Evaluating Owners and Breeders
An Anatolian Shepherd requires a serious commitment on the part of the owner. If you are considering purchasing an Anatolian Shepherd puppy, please ask yourself the following questions:
1. Have you trained a large breed or working breed dog previously?
The Anatolian Shepherd is not a dog for a novice. The large size, intelligence, and independence of this breed require a person who is confident around powerful, aggressive dogs. These dogs are keenly aware of the dominance hierarchy in their pack, and test frequently to determine their rank amongst other dogs and with humans. Consistent discipline and maintenance of the alpha role is essential for handling this breed.
2. Do you have large acreage with sturdy fencing?
The Anatolian Shepherd has been bred to follow grazing flocks. These dogs need daily exercise, preferably running across open spaces, to maintain optimal health. Anatolians will explore areas beyond your property boundaries, particularly if they detect threats, which include both wild predators and other canines. Anatolians will be aggressive to unfamilar dogs, and are strong enough to serious injure or kill them. Sturdy fencing materials such as woven wire or chain link are required and must be checked regularly for gaps or breaks to keep an Anatolian securely on your property.
3. Do you have a job for an Anatolian Shepherd?
Anatolian Shepherds are beautiful, impressive dogs, but first and foremost they are working dogs. They need a job to perform, and preferably that job is protecting livestock. Anatolians have been selected to guard small hoofstock, such as sheep and goats, and they adapt to alpacas, mini horses, etc. The breed was not developed to guard poultry, and will generally view poultry as prey. Some Anatolians can be trained not to kill poultry, but it requires significant effort on the part of the owner. They can adapt to the role of family guardians if the family is active and athletic and there are legitimate threats to defend against.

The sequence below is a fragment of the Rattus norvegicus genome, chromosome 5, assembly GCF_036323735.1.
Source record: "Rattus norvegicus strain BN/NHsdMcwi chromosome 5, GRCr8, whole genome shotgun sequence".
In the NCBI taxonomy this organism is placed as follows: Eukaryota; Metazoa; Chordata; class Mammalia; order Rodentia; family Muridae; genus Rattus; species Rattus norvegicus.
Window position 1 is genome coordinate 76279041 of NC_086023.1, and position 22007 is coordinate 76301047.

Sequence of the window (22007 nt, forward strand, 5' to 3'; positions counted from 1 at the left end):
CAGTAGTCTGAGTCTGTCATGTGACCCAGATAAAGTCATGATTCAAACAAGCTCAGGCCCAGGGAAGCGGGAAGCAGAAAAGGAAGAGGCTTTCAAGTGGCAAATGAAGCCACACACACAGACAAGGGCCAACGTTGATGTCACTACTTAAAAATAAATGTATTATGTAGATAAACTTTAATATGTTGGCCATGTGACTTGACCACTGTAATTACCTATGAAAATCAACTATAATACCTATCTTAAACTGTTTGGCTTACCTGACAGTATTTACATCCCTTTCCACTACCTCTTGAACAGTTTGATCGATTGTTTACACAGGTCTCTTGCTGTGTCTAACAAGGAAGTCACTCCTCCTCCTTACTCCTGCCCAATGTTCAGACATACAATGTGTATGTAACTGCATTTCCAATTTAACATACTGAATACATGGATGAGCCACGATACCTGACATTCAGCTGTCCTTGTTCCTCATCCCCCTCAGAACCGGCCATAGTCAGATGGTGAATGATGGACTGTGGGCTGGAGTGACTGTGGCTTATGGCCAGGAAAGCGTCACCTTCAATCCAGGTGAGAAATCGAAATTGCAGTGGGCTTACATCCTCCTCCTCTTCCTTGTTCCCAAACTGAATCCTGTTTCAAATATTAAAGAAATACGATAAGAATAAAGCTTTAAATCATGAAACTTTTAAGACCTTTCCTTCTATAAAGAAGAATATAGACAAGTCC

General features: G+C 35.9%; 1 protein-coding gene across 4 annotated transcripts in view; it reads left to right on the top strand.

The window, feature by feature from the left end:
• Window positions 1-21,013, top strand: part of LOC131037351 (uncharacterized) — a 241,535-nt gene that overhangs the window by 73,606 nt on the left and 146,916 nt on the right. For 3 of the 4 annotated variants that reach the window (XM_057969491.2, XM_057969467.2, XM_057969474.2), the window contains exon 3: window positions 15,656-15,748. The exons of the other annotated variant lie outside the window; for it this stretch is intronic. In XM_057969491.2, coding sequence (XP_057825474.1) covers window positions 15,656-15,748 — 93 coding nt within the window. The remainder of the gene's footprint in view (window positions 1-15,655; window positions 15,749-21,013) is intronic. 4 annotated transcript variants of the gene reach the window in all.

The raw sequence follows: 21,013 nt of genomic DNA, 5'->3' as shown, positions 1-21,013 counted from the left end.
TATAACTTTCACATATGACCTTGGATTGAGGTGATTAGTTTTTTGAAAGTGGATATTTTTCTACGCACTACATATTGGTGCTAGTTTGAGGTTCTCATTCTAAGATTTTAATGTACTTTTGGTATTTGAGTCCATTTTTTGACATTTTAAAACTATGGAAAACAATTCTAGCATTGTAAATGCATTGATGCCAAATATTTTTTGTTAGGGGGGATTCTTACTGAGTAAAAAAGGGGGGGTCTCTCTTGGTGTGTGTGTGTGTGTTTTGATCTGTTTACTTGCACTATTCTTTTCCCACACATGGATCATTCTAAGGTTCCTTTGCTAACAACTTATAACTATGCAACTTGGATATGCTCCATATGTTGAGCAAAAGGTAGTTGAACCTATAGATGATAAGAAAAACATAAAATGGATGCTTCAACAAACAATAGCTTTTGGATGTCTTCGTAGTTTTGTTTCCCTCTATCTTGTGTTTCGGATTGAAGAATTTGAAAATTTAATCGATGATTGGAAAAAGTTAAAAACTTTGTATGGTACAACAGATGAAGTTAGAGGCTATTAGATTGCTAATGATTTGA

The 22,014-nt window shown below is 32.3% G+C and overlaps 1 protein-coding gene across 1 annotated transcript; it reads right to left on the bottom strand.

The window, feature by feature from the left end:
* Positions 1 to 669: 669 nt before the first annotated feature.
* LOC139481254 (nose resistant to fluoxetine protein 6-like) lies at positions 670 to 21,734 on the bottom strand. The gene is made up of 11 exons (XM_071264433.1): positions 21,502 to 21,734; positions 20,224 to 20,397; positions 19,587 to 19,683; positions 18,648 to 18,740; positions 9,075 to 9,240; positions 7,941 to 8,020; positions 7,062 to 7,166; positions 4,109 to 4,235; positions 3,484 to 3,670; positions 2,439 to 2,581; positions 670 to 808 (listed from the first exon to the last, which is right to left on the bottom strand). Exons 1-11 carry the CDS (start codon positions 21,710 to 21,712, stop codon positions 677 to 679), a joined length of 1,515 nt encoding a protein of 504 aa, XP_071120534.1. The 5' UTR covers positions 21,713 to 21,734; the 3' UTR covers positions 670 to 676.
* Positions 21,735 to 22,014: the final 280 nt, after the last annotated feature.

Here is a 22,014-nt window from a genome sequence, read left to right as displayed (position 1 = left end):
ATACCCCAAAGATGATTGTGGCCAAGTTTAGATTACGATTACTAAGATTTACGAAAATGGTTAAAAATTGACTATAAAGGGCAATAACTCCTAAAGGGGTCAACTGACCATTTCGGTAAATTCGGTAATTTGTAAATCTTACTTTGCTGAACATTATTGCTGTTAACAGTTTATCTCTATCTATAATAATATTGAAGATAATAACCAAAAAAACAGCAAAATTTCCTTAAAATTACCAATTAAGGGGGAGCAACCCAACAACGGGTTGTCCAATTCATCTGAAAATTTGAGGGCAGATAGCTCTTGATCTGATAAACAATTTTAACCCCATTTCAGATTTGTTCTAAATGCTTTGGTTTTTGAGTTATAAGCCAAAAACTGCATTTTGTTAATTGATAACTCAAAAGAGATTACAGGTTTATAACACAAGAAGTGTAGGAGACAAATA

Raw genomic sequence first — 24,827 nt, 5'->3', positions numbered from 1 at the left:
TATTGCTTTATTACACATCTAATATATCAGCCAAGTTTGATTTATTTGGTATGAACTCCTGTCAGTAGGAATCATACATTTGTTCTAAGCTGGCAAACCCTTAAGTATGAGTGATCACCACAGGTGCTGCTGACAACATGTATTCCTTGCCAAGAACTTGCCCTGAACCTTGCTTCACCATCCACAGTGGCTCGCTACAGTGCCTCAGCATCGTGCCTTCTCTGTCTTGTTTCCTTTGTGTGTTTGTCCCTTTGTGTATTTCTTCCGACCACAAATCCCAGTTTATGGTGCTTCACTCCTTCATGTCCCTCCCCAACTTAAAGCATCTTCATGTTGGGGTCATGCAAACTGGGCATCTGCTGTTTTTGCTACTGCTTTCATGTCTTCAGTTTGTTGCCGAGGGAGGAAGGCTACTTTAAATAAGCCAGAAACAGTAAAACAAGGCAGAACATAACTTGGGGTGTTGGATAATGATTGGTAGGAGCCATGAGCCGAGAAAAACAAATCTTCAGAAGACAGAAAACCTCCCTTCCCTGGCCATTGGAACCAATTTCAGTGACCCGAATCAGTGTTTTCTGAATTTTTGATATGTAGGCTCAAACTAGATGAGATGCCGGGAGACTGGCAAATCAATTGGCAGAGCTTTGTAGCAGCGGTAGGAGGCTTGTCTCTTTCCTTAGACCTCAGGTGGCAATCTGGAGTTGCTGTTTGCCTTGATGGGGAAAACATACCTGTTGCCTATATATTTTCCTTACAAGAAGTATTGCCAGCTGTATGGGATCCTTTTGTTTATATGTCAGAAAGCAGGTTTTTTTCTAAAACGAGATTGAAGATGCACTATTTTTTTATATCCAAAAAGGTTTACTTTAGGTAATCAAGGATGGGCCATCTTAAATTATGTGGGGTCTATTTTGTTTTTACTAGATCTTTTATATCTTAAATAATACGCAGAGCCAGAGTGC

If you are considering the purchase of a livestock guardian dog, we strongly recommend that you ask every breeder all of the following questions. A livestock guardian dog is a lifetime investment.
1. Are both the sire and dam purebred registered dogs of a recognized livestock guardian breed?
Marble Peaks Answer: Yes, our dams and sires are purebred, AKC-registered Anatolian Shepherd Dogs.
2. What type and how many head of livestock do your dogs guard?
Marble Peaks Answer: Corriedale sheep, ~50 head, and beef cattle, ~40 head.
3. Do your dogs live with the livestock full-time, or do they rotate time in runs/kennels/house?
Marble Peaks Answer: Yes, our dogs live full-time in the pasture and barn with the livestock. They do not stay in the house or in kennel runs.
4. How many acres of property do your dogs protect?
Marble Peaks Answer: Main Pasture & Barn ~75 acres, entire property 450 acres, primarily forest.
5. What species of predator are active on or adjacent to your property?
Marble Peaks Answer: Coyote, mountain lion, bobcat, black bear, and domestic dogs.
6. May I visit the ranch and observe your dogs at work?
Marble Peaks Answer: Yes, visitors are welcome to meet and observe our dogs on the job.
7. Are the parents evaluated for hereditary defects that might affect health?
Marble Peaks Answer: Yes. Our dogs have both their hips and elbows x-rayed and evaluated by the Orthopedic Foundation for Animals for hip and elbow dysplasia. We analyze pedigrees to rule out seizure disorders, hypothyroidism, and dermatological conditions.
8. Do you offer a health guarantee on your Anatolian Shepherd puppies?
Marble Peaks Answer: Yes, if a health problem is detected at the buyer's vet exam, the buyer will be offered a full refund. If a health problem with a genetic basis develops later in the dog's lifetime, the buyer will be offered a replacement Anatolian Shepherd puppy from a litter out of different parents.
9. Do you temperament test your puppies before placement?
Marble Peaks Answer: Yes, we evaluate the temperament of our Anatolian Shepherd puppies prior to making final decisions about placement. This allows an appropriate match between the dog, the type of work, and the new owner.
10. Will you accept back a dog you have bred, if I am unable to keep it?
Marble Peaks Answer: Yes, if your circumstances change and you are unable to keep one of our dogs, we will help find an appropriate home or we will take the dog back at our ranch.